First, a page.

Nietzsche's most overtly lyrical work, in which ideas including the death of God and the eternal recurrence of the same events (both seen in their earlier stages in The Gay Science) are placed in the mouth of a wandering anti-prophet. Technically incomplete; the fourth book was originally intended as an intermezzo.
Haiku summary
Man's a bridge between
Animal and superman.
I've a big moustache.

God is dead. Now what?
Check out related volumes.
Like this one, and this.


Amazon.com Product Description (ISBN 0140441182, Paperback)

Nietzsche was one of the most revolutionary and subversive thinkers in Western philosophy, and "Thus Spoke Zarathustra" remains his most famous and influential work. It describes how the ancient Persian prophet Zarathustra descends from his solitude in the mountains to tell the world that God is dead and that the Superman, the human embodiment of divinity, is his successor. With blazing intensity and poetic brilliance, Nietzsche argues that the meaning of existence is not to be found in religious pieties or meek submission, but in an all-powerful life force: passionate, chaotic & free.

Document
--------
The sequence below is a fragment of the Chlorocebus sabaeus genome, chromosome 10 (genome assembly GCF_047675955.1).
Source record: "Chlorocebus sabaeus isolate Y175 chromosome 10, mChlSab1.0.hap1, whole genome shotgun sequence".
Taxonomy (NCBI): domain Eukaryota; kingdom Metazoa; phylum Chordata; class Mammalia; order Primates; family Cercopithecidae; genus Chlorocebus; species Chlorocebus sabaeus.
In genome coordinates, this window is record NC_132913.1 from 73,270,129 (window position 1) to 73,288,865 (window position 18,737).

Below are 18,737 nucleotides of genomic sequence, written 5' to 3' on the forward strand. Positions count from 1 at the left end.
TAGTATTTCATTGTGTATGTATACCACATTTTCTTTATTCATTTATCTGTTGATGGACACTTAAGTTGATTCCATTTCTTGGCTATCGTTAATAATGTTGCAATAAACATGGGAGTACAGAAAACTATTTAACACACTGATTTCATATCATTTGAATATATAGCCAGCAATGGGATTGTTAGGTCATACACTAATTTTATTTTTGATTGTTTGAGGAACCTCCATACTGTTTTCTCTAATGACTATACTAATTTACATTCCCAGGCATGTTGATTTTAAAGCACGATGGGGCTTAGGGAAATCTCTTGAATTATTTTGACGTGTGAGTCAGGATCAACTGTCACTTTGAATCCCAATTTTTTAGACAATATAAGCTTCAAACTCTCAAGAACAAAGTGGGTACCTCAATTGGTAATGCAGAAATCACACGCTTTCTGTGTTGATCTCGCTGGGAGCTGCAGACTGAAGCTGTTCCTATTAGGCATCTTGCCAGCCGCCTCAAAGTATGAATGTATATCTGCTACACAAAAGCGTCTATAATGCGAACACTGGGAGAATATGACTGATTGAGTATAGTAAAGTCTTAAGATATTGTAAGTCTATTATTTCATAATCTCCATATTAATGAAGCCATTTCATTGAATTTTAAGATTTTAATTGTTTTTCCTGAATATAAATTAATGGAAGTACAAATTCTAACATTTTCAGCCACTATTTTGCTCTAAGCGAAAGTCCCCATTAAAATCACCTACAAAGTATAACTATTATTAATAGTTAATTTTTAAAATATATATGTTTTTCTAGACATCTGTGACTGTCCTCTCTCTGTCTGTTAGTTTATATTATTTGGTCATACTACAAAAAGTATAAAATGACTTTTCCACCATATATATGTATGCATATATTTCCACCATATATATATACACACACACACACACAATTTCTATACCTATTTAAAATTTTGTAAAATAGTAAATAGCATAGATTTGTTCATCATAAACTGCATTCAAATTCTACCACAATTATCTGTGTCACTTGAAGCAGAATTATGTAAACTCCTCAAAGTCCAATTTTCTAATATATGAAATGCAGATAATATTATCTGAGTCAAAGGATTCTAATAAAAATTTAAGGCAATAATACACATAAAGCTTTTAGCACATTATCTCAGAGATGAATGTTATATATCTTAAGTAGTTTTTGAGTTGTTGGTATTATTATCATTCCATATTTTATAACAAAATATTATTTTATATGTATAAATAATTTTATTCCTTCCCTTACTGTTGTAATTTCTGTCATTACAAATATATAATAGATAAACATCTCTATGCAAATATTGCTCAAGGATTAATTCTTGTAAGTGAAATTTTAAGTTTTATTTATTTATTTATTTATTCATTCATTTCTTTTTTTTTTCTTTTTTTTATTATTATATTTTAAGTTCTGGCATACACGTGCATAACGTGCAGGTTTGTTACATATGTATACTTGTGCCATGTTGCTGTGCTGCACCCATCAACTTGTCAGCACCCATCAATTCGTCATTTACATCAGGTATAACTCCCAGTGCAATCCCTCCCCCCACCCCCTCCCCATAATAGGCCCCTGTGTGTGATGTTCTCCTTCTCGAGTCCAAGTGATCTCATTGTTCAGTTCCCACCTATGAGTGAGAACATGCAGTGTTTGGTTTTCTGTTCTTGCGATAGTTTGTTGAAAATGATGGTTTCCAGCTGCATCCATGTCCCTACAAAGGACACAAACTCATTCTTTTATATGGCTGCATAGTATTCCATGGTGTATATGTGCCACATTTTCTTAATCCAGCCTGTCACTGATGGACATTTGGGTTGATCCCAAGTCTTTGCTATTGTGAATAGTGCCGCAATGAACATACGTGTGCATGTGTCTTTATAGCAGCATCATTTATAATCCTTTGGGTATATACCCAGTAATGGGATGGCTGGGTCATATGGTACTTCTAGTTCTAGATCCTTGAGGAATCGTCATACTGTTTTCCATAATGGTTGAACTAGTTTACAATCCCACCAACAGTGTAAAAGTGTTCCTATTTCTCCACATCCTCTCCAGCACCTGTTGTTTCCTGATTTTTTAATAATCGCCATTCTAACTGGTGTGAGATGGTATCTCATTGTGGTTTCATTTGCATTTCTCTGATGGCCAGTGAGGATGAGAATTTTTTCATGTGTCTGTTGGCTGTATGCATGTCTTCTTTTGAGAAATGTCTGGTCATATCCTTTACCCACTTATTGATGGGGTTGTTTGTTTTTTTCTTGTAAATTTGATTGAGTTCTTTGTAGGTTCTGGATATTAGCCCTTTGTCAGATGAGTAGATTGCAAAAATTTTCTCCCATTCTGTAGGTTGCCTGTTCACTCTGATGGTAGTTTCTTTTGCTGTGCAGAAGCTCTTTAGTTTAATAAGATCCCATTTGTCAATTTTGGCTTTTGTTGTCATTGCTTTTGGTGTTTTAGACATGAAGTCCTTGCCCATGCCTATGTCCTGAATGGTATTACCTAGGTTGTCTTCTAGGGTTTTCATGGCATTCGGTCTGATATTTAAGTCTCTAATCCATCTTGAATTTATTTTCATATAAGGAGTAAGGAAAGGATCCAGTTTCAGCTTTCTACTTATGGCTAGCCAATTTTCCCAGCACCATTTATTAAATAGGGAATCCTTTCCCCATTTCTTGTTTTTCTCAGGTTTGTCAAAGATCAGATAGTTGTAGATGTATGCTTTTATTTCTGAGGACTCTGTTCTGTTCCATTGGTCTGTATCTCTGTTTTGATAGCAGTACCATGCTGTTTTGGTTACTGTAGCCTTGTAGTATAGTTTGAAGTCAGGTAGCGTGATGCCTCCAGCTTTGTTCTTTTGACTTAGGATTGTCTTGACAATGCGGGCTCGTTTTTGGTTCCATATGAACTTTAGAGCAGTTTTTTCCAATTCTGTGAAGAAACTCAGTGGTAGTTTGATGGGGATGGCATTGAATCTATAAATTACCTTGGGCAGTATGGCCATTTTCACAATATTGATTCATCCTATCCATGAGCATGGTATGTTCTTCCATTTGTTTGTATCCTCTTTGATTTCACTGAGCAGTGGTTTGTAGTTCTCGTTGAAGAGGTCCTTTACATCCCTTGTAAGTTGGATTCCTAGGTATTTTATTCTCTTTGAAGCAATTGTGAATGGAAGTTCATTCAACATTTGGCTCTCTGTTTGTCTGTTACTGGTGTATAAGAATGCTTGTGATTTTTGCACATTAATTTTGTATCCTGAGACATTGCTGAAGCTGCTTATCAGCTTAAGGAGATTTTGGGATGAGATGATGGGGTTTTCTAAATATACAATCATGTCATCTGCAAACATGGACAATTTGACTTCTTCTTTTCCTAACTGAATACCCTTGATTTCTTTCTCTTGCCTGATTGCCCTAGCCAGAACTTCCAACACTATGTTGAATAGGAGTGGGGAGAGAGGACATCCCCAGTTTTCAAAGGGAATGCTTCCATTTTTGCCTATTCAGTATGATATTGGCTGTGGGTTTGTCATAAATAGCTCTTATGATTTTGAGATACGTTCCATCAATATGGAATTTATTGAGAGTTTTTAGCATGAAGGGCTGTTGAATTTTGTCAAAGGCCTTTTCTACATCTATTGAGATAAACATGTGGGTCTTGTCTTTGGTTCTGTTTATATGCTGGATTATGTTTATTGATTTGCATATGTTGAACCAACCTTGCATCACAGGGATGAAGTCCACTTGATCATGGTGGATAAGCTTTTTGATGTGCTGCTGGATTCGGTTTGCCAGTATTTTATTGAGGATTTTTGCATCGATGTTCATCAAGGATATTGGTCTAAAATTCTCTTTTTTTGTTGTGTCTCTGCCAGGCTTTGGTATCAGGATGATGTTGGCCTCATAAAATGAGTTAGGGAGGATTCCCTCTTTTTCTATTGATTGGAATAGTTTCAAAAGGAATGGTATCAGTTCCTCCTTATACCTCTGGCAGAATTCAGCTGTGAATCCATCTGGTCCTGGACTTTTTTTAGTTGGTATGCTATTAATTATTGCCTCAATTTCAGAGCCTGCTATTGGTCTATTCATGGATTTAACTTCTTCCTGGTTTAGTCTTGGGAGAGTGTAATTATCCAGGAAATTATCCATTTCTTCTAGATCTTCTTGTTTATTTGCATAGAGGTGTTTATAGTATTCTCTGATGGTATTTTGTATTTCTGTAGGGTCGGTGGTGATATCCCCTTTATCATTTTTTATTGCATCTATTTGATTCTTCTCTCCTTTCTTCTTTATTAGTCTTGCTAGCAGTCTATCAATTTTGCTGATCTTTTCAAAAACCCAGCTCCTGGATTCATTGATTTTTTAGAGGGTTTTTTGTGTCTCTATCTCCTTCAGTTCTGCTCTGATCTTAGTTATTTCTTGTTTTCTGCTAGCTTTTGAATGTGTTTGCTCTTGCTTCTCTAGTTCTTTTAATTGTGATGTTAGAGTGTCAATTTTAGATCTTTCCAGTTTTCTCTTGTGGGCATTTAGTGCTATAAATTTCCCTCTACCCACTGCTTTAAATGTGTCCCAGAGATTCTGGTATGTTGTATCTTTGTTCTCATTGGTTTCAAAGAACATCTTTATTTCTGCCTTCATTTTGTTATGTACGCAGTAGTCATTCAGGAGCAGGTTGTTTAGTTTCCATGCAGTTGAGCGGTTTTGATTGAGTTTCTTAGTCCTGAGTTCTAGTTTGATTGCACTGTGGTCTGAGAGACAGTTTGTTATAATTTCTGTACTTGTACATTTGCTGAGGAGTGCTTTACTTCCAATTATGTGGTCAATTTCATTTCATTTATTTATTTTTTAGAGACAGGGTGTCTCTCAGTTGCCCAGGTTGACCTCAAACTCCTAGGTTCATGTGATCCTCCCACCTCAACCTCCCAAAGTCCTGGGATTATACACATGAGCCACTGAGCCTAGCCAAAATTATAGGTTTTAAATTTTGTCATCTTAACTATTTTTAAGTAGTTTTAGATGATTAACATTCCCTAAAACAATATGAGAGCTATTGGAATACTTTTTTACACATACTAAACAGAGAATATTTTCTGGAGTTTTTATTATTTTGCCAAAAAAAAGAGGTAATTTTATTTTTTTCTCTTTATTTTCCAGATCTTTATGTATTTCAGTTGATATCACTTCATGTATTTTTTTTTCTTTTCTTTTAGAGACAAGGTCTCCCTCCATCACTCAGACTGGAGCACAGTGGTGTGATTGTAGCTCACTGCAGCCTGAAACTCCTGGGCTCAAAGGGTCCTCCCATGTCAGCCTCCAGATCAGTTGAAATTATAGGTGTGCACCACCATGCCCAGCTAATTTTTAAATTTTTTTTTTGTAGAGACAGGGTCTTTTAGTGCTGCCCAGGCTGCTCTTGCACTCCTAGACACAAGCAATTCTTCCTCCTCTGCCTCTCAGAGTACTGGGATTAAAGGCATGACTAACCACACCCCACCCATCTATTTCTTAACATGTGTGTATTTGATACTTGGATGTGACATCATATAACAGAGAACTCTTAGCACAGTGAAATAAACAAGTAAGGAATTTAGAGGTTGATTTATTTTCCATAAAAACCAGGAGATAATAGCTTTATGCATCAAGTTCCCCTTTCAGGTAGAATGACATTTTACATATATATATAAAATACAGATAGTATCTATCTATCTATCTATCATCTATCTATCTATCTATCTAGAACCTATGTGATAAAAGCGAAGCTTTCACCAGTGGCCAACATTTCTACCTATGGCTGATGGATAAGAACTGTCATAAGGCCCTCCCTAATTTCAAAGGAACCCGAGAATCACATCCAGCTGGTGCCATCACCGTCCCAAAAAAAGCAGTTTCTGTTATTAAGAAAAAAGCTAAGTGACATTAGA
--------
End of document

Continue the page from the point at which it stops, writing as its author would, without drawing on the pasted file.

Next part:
(retrieved from Amazon Thu, 12 Mar 2015 18:15:57 -0400)

(see all 8 descriptions)

Translated from the German by R.J. Hollingdale.

(summary from another edition)

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2 editions of this book were published by Penguin Australia.

Editions: 0140441182, 0140047484